The exasperating issue of GM plants
25-11-2016 - A little pre-script from a 10-year older Mike: Although I haven't done any deep research on the matter, there seem to be diverging opinions on the safety of glyphosate. The Roundup-resistant GM plants themselves are harmless though (unless of course they are an invasive species, which is a completely different ecological matter).
As I have reached my revision period, I might as well contribute to public education and write about some of the topics I tackled in this year's lectures. One of the most prominent and controversial issues in the modern era of genetic engineering revolves around genetically modified organisms, mainly plants.
The public debate is going nowhere, because protesters always have the loudest voices, usually only spreading their misinformed ideologies of general devastation and death. Yes, if we are not getting killed by an upcoming ice-age, volcano eruption or nuclear fallout triggered by a bunch of terrorists, plants are going to wipe us off the planet. Nature is cruel.
Now that we considered and ignored the general gobbledygook , we can face the facts. Genetically modified plants hardly differ from their «normal» pendants' genotype; meaning that they typically carry one to a couple of additional genes. The big advantage to conventional breading is the possibility to introduce specifically a single gene, which may be of any species as long as one can get a grasp on the cDNA and it can be expressed in plants.
The most frequent traits embrace herbicide tolerance, insect resistance, virus and fungal resistance, modified nutritional value and several other traits that exploit plants as bioreactors for the production of e.g. pharmaceuticals [2,3].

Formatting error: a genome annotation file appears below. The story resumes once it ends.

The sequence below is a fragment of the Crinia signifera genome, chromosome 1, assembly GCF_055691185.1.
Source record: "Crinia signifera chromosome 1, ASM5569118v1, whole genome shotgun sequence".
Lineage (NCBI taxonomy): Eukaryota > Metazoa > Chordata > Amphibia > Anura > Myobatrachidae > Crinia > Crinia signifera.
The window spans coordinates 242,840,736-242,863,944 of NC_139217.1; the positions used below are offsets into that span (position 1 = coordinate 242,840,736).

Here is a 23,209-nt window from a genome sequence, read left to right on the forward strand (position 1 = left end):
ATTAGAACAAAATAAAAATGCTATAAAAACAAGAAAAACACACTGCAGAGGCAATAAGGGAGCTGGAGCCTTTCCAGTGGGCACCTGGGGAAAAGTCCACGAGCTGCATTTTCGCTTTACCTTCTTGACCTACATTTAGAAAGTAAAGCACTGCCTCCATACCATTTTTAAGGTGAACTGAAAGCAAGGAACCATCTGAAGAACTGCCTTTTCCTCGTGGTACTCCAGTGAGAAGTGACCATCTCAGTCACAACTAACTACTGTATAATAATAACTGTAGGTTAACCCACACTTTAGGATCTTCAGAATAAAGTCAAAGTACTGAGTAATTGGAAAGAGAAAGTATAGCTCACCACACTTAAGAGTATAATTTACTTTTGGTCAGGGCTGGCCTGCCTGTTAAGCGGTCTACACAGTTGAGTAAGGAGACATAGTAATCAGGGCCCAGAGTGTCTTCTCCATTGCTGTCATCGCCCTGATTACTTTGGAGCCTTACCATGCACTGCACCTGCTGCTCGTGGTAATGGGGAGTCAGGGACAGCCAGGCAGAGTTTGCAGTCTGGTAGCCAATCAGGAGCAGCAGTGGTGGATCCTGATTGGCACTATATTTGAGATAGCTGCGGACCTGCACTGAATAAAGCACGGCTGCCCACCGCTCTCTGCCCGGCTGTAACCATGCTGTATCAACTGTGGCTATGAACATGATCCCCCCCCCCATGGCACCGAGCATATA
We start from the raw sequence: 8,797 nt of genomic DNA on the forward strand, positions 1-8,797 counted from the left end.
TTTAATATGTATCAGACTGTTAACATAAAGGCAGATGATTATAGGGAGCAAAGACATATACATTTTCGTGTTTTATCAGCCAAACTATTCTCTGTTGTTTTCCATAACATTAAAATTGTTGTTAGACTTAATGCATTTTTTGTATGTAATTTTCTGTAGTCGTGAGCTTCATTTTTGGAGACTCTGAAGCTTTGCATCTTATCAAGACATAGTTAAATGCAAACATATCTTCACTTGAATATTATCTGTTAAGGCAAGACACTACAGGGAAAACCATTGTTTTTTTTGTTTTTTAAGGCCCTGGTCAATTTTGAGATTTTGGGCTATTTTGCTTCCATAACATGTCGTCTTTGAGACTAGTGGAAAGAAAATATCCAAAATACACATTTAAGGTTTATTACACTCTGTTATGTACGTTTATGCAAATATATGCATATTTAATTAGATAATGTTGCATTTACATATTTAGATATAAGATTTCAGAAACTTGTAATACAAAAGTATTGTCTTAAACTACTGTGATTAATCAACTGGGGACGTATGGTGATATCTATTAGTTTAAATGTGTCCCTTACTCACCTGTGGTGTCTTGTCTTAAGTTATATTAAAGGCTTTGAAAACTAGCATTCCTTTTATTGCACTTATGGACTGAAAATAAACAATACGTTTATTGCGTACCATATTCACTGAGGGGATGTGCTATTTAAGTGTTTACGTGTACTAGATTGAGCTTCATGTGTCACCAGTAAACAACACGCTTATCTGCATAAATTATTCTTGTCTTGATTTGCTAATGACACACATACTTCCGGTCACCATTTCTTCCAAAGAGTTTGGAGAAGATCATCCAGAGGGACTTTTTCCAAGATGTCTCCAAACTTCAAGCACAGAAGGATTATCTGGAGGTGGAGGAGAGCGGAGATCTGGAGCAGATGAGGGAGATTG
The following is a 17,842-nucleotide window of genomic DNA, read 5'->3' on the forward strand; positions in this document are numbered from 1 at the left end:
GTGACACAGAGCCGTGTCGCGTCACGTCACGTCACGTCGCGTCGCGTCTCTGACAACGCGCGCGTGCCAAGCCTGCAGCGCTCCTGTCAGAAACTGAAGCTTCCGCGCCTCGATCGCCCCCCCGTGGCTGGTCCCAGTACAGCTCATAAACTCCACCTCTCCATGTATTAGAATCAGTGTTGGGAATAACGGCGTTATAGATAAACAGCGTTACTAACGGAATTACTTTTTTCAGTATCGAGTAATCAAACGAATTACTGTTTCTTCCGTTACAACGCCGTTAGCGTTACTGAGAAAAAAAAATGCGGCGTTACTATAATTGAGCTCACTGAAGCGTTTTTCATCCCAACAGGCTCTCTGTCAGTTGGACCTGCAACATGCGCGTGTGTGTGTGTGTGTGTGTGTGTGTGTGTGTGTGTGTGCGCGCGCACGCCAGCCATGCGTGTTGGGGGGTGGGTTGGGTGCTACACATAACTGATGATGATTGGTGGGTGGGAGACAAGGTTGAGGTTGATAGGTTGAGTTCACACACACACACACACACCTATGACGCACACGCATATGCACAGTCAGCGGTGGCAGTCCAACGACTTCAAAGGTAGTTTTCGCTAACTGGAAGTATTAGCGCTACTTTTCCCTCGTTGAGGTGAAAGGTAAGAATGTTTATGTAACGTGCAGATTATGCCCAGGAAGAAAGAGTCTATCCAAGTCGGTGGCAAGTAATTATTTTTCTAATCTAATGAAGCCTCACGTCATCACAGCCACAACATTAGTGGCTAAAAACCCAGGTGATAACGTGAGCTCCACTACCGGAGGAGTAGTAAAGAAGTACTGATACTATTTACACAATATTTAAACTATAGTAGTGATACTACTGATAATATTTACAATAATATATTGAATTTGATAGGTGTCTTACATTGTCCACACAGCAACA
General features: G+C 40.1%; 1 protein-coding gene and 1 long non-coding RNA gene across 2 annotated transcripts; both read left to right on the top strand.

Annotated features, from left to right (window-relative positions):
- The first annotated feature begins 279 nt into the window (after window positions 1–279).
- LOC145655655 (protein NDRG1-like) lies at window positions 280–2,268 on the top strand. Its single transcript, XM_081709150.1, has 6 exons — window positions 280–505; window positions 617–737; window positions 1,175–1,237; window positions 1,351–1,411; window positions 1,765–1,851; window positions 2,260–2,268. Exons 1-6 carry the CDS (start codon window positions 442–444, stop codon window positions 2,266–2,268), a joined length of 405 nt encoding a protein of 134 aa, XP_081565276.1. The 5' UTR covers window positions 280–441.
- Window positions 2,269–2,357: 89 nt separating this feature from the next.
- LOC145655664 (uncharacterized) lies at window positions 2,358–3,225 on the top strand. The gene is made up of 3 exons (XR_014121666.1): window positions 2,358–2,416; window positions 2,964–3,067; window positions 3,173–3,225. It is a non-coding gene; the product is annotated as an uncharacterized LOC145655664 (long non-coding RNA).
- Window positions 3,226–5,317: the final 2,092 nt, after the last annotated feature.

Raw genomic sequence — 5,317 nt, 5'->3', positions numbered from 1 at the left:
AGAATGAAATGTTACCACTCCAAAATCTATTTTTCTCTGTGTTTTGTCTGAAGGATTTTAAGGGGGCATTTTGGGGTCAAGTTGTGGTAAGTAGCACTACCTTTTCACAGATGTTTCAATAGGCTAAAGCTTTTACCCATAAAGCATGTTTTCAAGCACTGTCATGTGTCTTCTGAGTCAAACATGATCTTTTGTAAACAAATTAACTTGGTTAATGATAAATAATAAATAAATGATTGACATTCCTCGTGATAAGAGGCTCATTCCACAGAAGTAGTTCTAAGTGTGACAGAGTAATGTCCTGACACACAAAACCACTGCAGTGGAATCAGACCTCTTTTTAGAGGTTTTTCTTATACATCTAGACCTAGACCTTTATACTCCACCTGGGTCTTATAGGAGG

A widely used herbicide is glyphosate that interferes with plants' shitimake pathway, which is responsible for the production of many aromatic metabolites, including some amino acids . As animals don't have this pathway, glyphosate only exhibits low toxicity for animals; it is also cleared quite rapidly by soil bacteria. The herbicide has found extensive application in e.g. killing plants off rail tracks even in the pre-GM era. In GM plants tolerant to glyphosate, an additional EPSPS gene from the soil bacterium Agrobacterium tumefaciens has been introduced which isn't affected by the chemical. This allows selective growth of the GM crops, decreased the use of herbicides applied in tillage, improved the soil quality and therefore enabled crop rotations . Other common herbicide traits include tolerance against bromoxynil and gluphosinate, whereby both approaches rely on the detoxication of the compounds by the transgene product.
Herbicide tolerance has been engineered into many crops and is by far the most successful GM trait. To show some figures: 81% of the USA's soybean crops in 2003 was glyphosate-tolerant , facilitating effective cost-cuts in herbicide expenditures (and therefore environmental burden) which easily amortise the additional technology costs for GM seeds.
More about GM later.
 Thanks Dr Colquhoun for that great word.
 I haven't heard anyone crying out that we abuse Escherichia coli for the production of insulin.
 This list is not supposed to be comprehensive in any way and only provides a rough outline.
 The exact target is EPSPS, 5-enolpyruvylshikimate-3-phosphate synthase.
 Normal herbicides are not cleared quickly enough from the soil and would kill crops different to the ones grown.
 Benbrook, CM. 2003. Impacts of Genetically Engineerd Crops on Pesticide Use in the United States: The First Eight Years. BioTech InFo Net Technical Paper Number 6.
My apologies for not providing all the references, but this is merely a blog, not a scientific journal.